We walked out into the onion fields and saw how the farm’s drip irrigation system works. Clinton explained that the onions are taken out of the ground and cured in the desert sun, which kills off bacteria. With adequate scientific support, practices like this may be possible alternatives to meeting the proposed E. coli limit for irrigation water.
We shared barbecue that night with the Wissel family, joined by other representatives of the onion industry and other growers, in addition to state agriculture officials from all three states that we are visiting this week. On the family’s patio, we had the kind of dialog that we’d been hoping for, sharing observations, concerns and background.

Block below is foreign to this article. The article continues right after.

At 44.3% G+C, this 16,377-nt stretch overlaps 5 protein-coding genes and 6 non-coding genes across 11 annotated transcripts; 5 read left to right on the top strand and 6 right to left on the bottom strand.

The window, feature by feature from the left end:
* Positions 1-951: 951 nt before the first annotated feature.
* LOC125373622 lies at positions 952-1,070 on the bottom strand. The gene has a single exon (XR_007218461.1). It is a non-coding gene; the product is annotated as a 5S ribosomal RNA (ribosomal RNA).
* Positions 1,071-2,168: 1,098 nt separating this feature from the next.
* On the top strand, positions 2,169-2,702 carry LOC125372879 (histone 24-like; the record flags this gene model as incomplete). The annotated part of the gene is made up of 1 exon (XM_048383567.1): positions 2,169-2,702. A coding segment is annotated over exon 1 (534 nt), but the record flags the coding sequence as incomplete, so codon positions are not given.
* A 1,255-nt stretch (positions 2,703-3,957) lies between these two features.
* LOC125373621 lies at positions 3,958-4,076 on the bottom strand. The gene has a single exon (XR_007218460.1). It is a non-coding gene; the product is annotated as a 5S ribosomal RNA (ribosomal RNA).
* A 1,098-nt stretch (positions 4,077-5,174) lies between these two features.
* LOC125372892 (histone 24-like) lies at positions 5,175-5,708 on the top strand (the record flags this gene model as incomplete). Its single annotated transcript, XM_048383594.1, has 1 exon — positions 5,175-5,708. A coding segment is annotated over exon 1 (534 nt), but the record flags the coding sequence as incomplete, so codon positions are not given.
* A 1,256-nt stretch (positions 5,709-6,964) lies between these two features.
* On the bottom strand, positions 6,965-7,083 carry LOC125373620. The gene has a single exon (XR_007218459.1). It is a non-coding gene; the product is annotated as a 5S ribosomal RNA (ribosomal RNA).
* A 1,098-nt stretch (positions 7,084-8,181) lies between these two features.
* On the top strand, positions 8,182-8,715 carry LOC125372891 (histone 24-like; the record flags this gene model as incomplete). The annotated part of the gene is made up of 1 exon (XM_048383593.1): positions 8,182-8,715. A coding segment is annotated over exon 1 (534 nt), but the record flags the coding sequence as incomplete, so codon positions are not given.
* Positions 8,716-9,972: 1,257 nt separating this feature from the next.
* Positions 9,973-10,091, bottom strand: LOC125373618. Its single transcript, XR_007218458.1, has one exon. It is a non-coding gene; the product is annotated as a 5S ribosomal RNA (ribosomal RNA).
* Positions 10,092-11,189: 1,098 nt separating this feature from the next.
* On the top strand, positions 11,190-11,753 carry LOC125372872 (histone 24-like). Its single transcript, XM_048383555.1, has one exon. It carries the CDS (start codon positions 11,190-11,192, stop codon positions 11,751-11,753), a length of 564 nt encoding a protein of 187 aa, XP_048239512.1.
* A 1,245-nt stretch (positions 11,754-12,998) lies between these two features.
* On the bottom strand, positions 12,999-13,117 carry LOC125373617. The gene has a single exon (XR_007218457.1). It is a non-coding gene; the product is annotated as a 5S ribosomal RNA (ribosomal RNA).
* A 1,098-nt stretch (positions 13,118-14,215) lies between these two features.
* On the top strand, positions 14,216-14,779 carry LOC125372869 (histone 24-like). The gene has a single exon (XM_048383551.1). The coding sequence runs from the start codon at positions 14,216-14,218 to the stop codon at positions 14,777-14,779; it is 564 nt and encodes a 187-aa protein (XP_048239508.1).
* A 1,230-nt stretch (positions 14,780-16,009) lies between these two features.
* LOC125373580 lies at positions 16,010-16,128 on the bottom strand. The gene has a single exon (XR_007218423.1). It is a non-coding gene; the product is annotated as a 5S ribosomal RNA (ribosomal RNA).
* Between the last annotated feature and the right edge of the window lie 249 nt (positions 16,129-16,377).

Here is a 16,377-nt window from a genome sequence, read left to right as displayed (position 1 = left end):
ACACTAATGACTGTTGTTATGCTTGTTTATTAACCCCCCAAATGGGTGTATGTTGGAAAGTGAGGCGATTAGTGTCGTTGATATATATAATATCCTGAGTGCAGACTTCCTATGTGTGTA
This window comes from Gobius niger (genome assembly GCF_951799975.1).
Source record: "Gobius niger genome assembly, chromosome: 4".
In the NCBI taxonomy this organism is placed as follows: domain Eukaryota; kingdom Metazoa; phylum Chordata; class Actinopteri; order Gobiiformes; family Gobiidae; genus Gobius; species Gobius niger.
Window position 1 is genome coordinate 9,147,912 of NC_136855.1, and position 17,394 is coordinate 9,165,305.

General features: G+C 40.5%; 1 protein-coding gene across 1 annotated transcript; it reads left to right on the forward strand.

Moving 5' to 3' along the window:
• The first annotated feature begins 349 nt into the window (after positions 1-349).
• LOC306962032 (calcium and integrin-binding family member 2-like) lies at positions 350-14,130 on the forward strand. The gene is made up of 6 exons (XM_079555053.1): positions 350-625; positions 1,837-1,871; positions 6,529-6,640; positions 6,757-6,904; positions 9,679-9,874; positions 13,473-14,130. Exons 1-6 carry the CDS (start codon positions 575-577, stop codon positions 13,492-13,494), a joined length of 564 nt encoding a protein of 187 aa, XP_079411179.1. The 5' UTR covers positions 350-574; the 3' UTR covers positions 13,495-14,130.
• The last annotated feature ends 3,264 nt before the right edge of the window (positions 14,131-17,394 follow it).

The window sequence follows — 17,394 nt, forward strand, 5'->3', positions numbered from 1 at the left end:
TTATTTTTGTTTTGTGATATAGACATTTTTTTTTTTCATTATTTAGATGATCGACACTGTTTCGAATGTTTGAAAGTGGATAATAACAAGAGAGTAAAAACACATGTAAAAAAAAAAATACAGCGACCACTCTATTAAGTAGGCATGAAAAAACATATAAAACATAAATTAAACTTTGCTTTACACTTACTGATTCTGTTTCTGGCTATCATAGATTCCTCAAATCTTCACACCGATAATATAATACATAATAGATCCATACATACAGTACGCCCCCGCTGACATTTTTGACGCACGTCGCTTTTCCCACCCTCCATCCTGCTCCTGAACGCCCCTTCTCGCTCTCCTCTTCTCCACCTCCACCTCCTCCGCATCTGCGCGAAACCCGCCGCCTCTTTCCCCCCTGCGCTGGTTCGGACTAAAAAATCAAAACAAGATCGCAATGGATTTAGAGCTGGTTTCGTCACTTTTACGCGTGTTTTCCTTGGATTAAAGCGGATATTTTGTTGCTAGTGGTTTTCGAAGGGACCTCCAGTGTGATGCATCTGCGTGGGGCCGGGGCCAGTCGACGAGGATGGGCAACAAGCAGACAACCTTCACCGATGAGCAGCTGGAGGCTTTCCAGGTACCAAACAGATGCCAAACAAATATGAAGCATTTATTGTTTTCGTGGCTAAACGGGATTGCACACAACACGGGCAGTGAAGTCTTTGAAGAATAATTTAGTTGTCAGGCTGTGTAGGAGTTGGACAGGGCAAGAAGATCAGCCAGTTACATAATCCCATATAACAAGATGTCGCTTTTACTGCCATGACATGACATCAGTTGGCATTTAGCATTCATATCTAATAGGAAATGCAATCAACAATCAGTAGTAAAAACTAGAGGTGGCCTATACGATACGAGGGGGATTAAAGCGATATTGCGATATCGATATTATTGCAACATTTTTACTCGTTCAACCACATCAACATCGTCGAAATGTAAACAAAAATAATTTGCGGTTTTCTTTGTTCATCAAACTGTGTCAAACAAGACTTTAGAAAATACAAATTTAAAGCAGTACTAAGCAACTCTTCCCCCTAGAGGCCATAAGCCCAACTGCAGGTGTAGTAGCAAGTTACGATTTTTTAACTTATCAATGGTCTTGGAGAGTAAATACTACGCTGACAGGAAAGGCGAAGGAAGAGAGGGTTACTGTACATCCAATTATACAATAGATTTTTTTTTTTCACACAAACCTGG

The Wissels’ farmhouse is in a beautiful setting; it looks like an oasis. After we said our good-byes, we traveled to our next stop in Ontario, Oregon, passing orchards, hops, onions and other fields. We saw sprinkler, drip and furrow irrigation systems. All the growers and food producers we’ve met so far are very proud that they’ve created this lush farmland out of hard, dry dirt. And they have a right to be proud.
Our goal is to acknowledge that achievement and to work with them in developing standards that work for food safety and are also adaptable to all kinds of produce and growing conditions.
Keep watching this space. I will be filing more FDA Voice blogs to keep you up to date on what I’m learning here and in my travels to New England next week.